India seems to be comfortably seated to receive an inflow of $3,595 million as the main US Federal government pension fund gears up to switch its benchmark index for international funds, effectively mobilising around $28 billion (Rs 2.3 lakh crore) across global equities.
Among the emerging markets, India is likely to be one of the biggest beneficiaries of this Federal Retirement Thrift Investment Board (FRTIB) index switch, according to analysts.
This is the first time India will be a recipient of FRITB inflows as it was not a part of the old index and has been included in the new index.
FRTIB decided to switch its benchmark for international stock investment fund to ACWI IMI ex-USA ex-China ex-Hong Kong index from EAFE index. The EAFE index comprises 21 developed markets (DMs) across Europe, Australia, Asia, and the Far East. The new MSCI ACWI IMI ex USA ex-China ex=Hong Kong index will have a mix of both DMs and emerging markets (EMs).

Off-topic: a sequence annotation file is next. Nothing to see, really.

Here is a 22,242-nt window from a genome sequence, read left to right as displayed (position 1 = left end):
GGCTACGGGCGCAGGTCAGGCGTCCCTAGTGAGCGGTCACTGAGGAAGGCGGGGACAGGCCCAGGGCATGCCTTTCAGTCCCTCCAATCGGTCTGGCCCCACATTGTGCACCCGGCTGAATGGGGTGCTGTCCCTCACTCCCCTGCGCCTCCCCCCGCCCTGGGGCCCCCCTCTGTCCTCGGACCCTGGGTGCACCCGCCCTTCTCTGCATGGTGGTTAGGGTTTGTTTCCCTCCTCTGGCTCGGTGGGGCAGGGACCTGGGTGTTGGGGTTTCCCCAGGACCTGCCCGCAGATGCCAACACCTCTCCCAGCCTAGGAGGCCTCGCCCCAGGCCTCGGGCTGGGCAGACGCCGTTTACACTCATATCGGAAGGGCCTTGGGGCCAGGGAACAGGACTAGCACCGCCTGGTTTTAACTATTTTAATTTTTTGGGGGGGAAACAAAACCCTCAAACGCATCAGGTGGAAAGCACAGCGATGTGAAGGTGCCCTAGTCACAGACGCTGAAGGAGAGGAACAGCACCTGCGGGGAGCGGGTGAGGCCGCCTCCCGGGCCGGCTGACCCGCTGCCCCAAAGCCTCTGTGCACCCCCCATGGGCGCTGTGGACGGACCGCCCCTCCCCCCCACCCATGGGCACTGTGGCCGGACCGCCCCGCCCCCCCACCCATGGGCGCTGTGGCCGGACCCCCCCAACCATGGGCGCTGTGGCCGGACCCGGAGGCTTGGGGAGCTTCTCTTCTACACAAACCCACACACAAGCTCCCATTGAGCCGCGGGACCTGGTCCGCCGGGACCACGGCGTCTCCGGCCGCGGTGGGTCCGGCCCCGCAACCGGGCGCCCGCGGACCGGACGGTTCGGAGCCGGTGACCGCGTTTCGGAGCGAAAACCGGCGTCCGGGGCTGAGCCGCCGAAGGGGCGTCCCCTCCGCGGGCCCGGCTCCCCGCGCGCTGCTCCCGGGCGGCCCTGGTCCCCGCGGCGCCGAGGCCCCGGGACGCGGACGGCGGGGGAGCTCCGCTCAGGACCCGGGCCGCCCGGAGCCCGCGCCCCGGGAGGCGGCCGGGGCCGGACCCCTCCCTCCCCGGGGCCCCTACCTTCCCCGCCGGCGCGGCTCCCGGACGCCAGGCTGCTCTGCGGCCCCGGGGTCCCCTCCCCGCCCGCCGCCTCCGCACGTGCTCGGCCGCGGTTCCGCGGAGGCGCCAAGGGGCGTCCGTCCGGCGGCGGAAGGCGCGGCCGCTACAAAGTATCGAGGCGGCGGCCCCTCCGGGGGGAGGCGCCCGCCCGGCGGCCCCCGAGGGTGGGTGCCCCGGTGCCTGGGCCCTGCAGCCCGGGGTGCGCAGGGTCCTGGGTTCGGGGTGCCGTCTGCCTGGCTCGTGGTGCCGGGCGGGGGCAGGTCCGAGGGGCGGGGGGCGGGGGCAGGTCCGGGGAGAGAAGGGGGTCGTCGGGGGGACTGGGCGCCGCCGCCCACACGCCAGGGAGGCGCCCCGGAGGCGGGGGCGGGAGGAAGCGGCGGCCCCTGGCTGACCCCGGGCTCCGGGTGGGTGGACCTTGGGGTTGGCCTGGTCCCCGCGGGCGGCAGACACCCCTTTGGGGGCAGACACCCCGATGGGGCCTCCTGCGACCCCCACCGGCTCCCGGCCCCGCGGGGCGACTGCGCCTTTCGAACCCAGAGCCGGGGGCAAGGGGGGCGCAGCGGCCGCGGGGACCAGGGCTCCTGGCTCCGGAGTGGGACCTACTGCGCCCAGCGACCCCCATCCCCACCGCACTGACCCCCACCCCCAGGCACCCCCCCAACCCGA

With around $68 billion invested in the I-Fund (that passively tracks the benchmark index), this benchmark switch will set off churn among constituent stocks in 2024.
The benchmark switch could be implemented in 16 tranches that are executed every five days over a four-month period. One-way trade is around $28 billion with developed markets (DMs) seeing outflows, while emerging markets (EMs) are expected to see inflows.
Apart from India, Taiwan, Korea, Brazil, Saudi Arabia, South Africa, and Mexico will be the largest gainers within the iShares Emerging Markets ETF (see table), showed an analysis done by Brian Freitas of Periscope Analytics who publishes on Smartkarma.
On the contrary, Japan, UK, France, Switzerland, Germany, and Hong Kong would see the largest outflows.
That said, the benchmark switch will not extend its impact on US or Chinese equities since it is not a part of either the old nor new index. Hong Kong index, however, will be one of the worst impacted, showed data as it is a part of old index but not the new one.
"FRITB will need to sell around $1.5 billion of Hong Kong stocks. This will increase floating stock for these names between 48-50 basis points (bps) and could create downward pressure during implementation," said Freitas.
On the other hand, countries like Japan, UK, and France stand out out to be one the biggest losers due to downgrade in their weightage. They are estimated to see outflows of up to $3,904 million, revealed Freitas analysis.